Obama’s Infrastructure Agenda: Understanding the Pillars
Last week President Obama announced his support for a $50 billion plan for “Renewing and Expanding America’s Roads, Railways, and Runways.” This plan is aimed toward strengthening the U.S. economy and shaping a long-term vision for transportation investments. Several key reforms that could change the way that infrastructure projects develop on the federal, state and metropolitan levels include a merit-driven national infrastructure bank; projects that link transportation, housing, energy and environmental concerns; and a competitive discretionary grant program for transportation reform focused on encouraging innovative and performance-based transportation investments.
On September 16, the Metropolitan Policy Program at Brookings hosted a discussion on recent proposals for revamping America’s infrastructure. Bruce Katz, vice president and director of Metropolitan Policy, opened with his views on what’s at stake. A panel discussion followed, moderated by Senior Fellow Robert Puentes, that included Assistant Secretary for Transportation Policy Polly Trottenberg on the administration’s perspective, Rep. Rosa DeLauro (D-Conn.) on congressional action, Senior Fellow Michael Greenstone on the economic case for infrastructure, and Virginia Assistant Secretary of Transportation Matt Strader on state infrastructure.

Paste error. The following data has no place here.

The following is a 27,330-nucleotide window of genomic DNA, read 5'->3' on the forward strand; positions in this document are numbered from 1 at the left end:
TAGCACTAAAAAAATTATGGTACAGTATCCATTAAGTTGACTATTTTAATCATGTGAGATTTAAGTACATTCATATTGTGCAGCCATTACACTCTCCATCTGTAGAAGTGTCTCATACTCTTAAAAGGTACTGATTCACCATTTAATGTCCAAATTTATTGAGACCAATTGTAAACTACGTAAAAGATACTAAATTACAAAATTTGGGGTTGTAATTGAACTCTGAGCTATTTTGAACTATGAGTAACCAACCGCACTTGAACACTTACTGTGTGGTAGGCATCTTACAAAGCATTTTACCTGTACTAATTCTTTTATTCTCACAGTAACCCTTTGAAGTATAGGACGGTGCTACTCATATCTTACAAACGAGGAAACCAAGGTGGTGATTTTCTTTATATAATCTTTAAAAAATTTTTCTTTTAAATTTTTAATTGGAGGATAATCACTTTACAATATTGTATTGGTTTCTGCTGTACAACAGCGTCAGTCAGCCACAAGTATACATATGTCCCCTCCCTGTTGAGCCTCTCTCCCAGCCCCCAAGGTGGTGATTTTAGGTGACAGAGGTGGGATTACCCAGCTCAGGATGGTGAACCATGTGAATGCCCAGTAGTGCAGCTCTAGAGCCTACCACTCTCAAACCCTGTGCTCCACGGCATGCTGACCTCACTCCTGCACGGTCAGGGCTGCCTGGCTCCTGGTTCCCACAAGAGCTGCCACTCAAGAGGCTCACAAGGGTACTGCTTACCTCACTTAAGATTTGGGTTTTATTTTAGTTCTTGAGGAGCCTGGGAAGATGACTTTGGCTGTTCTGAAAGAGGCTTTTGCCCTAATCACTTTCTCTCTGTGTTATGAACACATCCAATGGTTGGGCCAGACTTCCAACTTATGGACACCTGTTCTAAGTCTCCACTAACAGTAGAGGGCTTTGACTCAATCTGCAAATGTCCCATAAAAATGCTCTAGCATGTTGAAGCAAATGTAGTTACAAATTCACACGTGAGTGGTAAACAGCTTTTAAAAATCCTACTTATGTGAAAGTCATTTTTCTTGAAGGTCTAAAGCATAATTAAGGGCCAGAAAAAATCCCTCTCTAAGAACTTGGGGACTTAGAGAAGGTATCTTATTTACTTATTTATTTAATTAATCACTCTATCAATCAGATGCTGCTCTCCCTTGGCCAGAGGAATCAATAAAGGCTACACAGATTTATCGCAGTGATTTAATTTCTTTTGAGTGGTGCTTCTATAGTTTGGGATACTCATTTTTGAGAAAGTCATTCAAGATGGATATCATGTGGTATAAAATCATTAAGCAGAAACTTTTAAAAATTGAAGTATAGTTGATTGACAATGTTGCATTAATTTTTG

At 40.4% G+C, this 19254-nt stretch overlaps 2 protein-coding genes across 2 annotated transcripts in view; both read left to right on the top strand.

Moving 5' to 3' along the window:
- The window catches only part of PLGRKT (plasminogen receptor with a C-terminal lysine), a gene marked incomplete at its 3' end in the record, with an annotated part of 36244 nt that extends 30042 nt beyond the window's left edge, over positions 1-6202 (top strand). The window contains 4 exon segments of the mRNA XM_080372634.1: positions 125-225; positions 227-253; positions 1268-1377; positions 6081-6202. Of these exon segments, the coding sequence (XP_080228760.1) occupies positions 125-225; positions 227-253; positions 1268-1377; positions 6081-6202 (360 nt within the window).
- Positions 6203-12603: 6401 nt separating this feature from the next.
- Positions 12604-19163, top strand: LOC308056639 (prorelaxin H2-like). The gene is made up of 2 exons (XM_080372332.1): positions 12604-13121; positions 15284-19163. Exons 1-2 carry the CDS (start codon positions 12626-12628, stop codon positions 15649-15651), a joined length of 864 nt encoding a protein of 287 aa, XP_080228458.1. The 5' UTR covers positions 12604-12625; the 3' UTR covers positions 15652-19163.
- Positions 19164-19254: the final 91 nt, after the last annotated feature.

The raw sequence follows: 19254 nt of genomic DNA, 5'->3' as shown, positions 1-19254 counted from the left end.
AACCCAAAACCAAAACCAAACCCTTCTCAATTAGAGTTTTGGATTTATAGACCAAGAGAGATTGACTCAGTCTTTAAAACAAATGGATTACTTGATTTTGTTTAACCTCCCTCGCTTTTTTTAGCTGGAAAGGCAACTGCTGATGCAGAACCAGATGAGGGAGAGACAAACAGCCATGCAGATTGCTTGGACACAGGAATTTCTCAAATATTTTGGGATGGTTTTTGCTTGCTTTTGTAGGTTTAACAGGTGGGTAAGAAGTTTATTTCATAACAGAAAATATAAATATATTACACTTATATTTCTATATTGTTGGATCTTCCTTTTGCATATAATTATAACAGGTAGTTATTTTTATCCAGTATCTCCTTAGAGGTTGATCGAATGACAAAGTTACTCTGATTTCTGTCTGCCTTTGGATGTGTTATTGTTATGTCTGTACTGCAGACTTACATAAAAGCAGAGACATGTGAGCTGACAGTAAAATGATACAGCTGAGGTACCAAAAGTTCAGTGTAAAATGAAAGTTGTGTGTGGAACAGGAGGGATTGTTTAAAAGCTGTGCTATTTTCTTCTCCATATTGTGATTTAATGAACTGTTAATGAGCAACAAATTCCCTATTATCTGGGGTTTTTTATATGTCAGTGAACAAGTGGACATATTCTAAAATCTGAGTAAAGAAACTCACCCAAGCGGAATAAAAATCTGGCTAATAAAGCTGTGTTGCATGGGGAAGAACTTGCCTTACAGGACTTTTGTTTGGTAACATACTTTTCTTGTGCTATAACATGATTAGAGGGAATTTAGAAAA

After the program, the panelists took audience questions.
Assistant Secretary of Transportation
Assistant Secretary for Transportation Policy, U.S. Department of Transportation
“The 21st century has revalued these small geographies. That’s what the 21st century demands,” Katz said, noting that these days, “[w]e aren’t innovating in isolated business parks” in the suburbs.